JPS goes after $10-b annual return

Electricity distributor seeks up to 93% rate hike

Wednesday, April 16, 2014    

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JAMAICA Public Service Company (JPS) is hoping to clear US$94-million ($10.3 billion) profit a year should its proposed rate hike be approved.

The light and power company applied to the Office of Utilities Regulations (OUR) for a raft of changes to its non-fuel tariff (the rate that recovers cost associated with transmitting and distributing electricity rather than generating it).

Residential customers will see the monthly charge for network access (which up to now has been called the customer charge) increase by a range of 70 per cent to 420 per cent, depending on usage, if JPS gets its way.

What's more, the monopoly electricity distributor hopes to raise the non-fuel, or energy charge to households by a range of 48 per cent to 93 per cent, moving from the lower end of the range to the higher end, the more electricity is used.

For commercial customers, the rates for which JPS has applied, decreases with higher usage, supposedly to promote greater use of electricity for business purposes.

On the other hand, the utility proposes a 65 per cent increase for the smallest commercial users, while enterprises can't realise a decrease in the overall rate until they have consumed some 140,000 kilowatt-hours (kWh).

Indeed, the utility devised creative ways of encouraging more efficient consumption, such as recommending to the regulator that it altogether remove the non-fuel rate charged to large industrial customers.

That would see JPS give up just under $5 billion in revenue, which it would earn back from proposed increases to the demand charge that are applied to bills of consumers with heavy-duty electric machinery.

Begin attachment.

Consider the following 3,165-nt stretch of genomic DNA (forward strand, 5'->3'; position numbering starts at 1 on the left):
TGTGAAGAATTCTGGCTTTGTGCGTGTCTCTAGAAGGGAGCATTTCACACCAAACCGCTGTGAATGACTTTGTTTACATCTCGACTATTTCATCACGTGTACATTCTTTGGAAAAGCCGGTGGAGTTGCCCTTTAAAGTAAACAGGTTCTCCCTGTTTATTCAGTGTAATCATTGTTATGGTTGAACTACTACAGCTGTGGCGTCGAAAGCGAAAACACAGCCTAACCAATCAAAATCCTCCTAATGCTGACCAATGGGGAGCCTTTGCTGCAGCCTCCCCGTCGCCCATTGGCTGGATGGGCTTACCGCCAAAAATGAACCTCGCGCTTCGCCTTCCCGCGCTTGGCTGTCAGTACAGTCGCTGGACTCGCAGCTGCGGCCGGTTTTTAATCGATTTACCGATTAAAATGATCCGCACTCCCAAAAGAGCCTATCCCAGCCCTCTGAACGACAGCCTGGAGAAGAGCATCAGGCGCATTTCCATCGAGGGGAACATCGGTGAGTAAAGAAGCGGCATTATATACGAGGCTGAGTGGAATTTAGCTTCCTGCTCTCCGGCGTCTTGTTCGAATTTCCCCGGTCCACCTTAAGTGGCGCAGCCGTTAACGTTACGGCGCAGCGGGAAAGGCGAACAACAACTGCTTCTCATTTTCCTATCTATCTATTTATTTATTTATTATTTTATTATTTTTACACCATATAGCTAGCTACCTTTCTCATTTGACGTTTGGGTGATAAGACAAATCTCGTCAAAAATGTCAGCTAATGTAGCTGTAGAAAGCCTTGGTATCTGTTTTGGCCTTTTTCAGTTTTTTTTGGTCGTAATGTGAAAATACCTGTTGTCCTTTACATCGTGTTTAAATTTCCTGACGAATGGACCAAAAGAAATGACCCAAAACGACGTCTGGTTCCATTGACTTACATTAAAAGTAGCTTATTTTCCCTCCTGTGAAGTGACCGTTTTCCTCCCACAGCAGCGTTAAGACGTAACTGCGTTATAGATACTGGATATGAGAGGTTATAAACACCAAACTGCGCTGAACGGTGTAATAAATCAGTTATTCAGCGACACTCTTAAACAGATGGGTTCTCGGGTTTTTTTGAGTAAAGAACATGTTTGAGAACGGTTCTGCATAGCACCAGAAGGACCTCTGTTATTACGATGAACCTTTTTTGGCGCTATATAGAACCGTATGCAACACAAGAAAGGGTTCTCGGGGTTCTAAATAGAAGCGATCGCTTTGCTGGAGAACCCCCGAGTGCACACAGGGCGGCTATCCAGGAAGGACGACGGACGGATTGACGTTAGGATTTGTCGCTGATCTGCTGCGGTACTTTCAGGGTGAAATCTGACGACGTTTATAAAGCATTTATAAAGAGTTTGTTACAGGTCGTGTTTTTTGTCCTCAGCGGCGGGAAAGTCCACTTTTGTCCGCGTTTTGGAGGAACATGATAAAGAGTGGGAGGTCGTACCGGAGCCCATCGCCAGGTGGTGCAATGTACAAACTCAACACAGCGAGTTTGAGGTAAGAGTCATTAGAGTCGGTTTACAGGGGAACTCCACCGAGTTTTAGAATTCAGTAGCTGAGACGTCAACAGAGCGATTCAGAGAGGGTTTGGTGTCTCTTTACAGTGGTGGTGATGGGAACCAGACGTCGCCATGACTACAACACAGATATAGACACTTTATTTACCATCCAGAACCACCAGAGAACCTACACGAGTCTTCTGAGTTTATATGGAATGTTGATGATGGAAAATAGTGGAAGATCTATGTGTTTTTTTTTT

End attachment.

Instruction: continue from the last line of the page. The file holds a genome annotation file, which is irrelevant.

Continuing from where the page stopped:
When factoring in the fuel charge, the rate hikes might not seem so daunting.

JPS figures that using a fuel rate of 23 US cents per kWh, the residential tariff increases, on average, by 22 per cent. Most commerical customers, or 98 per cent of them would see an average increase of 16 per cent, using the same math.

Of course, the proposed non-fuel tariff rates coupled with the fuel rates would put the cost of electricity at 45 US cents per kWh for the average household and 43 US cents per kWh for the overwhelming majority of commercial customers.

In its latest five-year tariff review application, JPS rationalised that it accumulated net profit of US$96 million, or an average of US$24 milion a year, from 2010 to 2013.

"The target profit for JPS, allowed (not guaranteed) through the revenue requirement, has never been achieved, representing an allowed return on equity (ROE) of 16 per cent that was approved in 2009, which should have resulted in a net profit of approximately US$43 million per annum", said JPS of its profit performance over the tariff period that recently ended.

High system losses over the period factored heavily in its shortfall.

The utility company estimated that it was not allowed to recover US$111 million in fuel costs due to penalties from 2009 to 2013.

"The magnitude of the penalty varies with the price of oil and the risk exposure was amplified with the spike in the price of oil over the past two years," said the light and distribution company. "At the end of 2013 losses, technical (8.6 per cent) and non-technical (largely theft --18.04 per cent), stood at a total of 26.64 per cent."





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